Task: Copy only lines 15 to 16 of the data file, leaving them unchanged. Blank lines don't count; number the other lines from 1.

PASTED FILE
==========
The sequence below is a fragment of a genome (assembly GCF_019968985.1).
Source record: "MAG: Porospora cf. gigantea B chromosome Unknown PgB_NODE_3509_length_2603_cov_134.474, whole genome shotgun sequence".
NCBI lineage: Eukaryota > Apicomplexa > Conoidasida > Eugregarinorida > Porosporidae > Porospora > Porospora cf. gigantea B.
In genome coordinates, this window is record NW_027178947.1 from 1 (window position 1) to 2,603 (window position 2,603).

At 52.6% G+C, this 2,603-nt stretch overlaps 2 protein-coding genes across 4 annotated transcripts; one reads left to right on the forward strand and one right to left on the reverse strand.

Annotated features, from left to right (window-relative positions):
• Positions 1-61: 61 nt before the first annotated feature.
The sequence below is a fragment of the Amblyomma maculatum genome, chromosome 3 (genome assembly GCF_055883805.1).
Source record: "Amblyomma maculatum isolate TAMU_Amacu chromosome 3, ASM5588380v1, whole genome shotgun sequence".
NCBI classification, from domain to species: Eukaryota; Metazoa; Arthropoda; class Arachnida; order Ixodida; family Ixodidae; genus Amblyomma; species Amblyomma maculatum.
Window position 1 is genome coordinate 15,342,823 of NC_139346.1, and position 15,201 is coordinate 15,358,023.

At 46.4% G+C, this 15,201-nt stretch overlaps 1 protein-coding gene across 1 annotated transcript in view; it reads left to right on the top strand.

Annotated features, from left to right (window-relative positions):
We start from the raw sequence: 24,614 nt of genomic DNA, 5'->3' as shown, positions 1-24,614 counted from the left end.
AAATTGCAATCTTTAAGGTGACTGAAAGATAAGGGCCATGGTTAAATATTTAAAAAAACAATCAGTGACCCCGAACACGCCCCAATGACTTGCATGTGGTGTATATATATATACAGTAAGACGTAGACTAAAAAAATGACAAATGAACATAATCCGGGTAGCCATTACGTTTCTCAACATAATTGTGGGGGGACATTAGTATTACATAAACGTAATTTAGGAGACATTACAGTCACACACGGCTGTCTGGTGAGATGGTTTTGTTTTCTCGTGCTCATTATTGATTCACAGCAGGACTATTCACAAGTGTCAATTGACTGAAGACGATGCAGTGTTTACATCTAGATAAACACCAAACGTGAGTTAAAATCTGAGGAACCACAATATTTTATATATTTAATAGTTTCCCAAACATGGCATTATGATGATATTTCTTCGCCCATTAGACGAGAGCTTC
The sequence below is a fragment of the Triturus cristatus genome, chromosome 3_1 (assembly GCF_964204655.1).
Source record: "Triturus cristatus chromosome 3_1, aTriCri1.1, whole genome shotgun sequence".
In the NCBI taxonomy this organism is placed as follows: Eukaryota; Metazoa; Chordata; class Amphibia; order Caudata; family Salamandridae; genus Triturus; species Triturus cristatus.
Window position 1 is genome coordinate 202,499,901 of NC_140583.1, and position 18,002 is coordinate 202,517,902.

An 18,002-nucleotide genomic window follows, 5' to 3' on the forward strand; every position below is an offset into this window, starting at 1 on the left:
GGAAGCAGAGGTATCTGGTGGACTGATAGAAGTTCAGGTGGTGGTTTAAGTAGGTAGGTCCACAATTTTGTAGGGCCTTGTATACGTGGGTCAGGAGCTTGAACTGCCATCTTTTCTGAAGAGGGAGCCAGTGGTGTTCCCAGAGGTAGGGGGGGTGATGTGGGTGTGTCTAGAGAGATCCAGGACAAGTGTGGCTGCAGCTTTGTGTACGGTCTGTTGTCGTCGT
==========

AAATTGCAATCTTTAAGGTGACTGAAAGATAAGGGCCATGGTTAAATATTTAAAAAAACAATCAGTGACCCCGAACACGCCCCAATGACTTGCATGTGGTGTATATATATATACAGTAAGACGTAGACTAAAAAAATGACAAATGAACATAATCCGGGTAGCCATTACGTTTCTCAACATAATTGTGGGGGGACATTAGTATTACATAAACGTAATTTAGGAGACATTACAGTCACACACGGCTGTCTGGTGAGATGGTTTTGTTTTCTCGTGCTCATTATTGATTCACAGCAGGACTATTCACAAGTGTCAATTGACTGAAGACGATGCAGTGTTTACATCTAGATAAACACCAAACGTGAGTTAAAATCTGAGGAACCACAATATTTTATATATTTAATAGTTTCCCAAACATGGCATTATGATGATATTTCTTCGCCCATTAGACGAGAGCTTC
The sequence below is a fragment of the Triturus cristatus genome, chromosome 3_1 (assembly GCF_964204655.1).